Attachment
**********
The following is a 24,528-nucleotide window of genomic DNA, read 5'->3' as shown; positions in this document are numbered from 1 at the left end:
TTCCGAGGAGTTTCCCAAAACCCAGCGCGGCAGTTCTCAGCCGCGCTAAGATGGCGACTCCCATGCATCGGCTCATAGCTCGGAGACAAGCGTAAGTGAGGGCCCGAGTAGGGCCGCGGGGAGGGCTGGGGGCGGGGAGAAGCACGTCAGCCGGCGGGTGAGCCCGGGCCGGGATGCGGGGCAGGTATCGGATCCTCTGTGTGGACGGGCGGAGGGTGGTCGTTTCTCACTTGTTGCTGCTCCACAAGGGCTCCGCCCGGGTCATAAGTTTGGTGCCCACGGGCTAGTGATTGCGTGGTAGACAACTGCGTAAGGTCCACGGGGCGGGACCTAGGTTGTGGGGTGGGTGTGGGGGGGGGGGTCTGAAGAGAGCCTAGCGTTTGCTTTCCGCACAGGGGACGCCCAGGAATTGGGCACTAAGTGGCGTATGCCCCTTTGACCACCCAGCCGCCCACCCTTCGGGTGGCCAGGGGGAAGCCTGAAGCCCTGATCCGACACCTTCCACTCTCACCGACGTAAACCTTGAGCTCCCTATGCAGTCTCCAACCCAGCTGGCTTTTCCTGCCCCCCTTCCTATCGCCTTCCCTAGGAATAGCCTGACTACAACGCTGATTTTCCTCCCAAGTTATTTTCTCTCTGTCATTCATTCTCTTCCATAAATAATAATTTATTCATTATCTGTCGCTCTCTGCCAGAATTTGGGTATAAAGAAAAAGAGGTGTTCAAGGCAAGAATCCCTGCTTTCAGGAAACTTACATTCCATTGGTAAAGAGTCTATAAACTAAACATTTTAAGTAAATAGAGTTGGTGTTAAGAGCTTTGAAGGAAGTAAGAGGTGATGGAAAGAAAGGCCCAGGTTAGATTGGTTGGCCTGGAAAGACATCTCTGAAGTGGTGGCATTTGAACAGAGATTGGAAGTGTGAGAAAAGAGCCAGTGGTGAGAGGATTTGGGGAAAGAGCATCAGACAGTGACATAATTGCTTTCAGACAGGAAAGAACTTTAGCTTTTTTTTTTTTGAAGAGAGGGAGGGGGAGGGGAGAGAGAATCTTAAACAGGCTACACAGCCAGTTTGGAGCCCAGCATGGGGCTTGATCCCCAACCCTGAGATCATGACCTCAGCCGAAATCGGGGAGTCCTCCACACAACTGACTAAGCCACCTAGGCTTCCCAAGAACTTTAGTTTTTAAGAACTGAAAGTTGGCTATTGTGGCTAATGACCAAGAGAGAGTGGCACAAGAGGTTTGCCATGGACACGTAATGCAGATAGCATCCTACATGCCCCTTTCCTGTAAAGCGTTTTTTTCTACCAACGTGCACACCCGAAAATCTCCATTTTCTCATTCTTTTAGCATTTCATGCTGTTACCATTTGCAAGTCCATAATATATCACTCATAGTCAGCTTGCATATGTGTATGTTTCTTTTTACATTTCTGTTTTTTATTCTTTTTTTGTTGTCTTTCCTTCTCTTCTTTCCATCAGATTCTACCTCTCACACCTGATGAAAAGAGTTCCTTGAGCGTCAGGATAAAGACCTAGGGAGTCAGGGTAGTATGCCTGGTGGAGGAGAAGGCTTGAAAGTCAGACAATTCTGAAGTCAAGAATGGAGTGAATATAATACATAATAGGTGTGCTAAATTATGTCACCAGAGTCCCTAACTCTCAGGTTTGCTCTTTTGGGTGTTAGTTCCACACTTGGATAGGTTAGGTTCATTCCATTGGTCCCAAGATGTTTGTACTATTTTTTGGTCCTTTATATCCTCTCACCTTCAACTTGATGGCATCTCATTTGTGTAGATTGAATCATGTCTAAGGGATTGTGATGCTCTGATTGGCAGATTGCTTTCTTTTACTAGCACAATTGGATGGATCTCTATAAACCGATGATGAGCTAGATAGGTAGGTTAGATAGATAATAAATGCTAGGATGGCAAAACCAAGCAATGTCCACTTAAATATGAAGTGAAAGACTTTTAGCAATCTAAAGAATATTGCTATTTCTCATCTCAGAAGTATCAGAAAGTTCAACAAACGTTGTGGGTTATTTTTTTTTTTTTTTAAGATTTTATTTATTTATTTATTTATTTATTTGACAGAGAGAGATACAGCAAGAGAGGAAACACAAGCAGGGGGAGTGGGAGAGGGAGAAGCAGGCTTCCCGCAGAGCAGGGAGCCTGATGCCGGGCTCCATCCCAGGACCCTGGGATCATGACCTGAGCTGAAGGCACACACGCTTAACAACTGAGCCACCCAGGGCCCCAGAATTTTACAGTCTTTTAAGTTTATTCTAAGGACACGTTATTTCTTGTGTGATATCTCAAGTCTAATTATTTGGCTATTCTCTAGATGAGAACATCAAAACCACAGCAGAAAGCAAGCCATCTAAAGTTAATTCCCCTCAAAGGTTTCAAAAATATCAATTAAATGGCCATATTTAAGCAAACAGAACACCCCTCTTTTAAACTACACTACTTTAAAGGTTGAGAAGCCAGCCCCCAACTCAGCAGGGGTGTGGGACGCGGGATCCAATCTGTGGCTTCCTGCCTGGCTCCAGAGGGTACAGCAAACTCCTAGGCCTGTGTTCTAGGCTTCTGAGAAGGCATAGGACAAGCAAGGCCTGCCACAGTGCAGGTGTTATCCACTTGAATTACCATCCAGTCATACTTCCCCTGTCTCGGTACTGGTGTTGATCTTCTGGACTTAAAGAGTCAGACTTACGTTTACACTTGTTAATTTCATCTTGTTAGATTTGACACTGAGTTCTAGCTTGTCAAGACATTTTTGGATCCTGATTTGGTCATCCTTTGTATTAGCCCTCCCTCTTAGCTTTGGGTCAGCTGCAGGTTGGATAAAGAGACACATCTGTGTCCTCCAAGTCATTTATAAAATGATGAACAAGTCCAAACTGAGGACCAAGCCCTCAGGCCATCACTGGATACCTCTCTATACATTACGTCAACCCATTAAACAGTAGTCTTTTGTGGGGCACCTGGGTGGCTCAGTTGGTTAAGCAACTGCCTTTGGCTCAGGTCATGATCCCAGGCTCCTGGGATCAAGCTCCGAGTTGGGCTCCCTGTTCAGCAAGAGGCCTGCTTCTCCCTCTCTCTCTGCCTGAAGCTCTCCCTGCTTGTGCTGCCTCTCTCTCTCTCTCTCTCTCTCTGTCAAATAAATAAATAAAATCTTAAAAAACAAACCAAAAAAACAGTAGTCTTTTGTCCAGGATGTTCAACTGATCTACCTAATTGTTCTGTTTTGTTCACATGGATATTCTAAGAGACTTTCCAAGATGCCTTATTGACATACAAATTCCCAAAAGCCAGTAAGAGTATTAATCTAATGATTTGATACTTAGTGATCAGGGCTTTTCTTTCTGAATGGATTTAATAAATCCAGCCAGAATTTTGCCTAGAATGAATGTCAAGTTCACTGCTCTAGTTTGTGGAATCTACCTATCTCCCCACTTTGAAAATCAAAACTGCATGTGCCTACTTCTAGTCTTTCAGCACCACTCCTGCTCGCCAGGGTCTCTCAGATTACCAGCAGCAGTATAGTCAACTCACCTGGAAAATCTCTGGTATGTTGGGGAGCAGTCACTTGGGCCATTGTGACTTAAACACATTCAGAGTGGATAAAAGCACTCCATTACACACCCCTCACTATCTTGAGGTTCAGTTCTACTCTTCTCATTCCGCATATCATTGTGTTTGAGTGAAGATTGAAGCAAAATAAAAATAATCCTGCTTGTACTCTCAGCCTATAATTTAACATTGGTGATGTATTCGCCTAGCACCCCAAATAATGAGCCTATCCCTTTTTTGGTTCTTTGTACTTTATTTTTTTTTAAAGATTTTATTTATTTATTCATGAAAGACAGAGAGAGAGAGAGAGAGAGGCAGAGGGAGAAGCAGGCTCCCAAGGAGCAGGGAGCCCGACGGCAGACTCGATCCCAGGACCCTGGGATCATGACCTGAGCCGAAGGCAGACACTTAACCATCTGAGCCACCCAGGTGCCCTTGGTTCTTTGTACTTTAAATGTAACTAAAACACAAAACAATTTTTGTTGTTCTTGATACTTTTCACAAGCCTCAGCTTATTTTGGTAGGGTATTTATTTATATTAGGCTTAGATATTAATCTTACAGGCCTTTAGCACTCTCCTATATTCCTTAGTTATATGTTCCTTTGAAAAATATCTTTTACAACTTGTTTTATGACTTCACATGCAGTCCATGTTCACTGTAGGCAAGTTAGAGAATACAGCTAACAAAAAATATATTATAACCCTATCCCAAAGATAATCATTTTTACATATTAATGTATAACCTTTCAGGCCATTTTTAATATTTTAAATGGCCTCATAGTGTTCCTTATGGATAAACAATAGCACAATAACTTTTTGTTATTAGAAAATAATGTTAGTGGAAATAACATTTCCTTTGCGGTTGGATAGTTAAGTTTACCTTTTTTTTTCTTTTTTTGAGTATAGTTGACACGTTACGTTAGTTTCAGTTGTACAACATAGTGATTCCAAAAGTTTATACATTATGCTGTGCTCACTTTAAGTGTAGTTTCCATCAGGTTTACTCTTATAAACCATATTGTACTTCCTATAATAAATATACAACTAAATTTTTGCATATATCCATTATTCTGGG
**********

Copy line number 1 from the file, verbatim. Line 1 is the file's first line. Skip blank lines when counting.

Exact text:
The following is a 24,528-nucleotide window of genomic DNA, read 5'->3' as shown; positions in this document are numbered from 1 at the left end: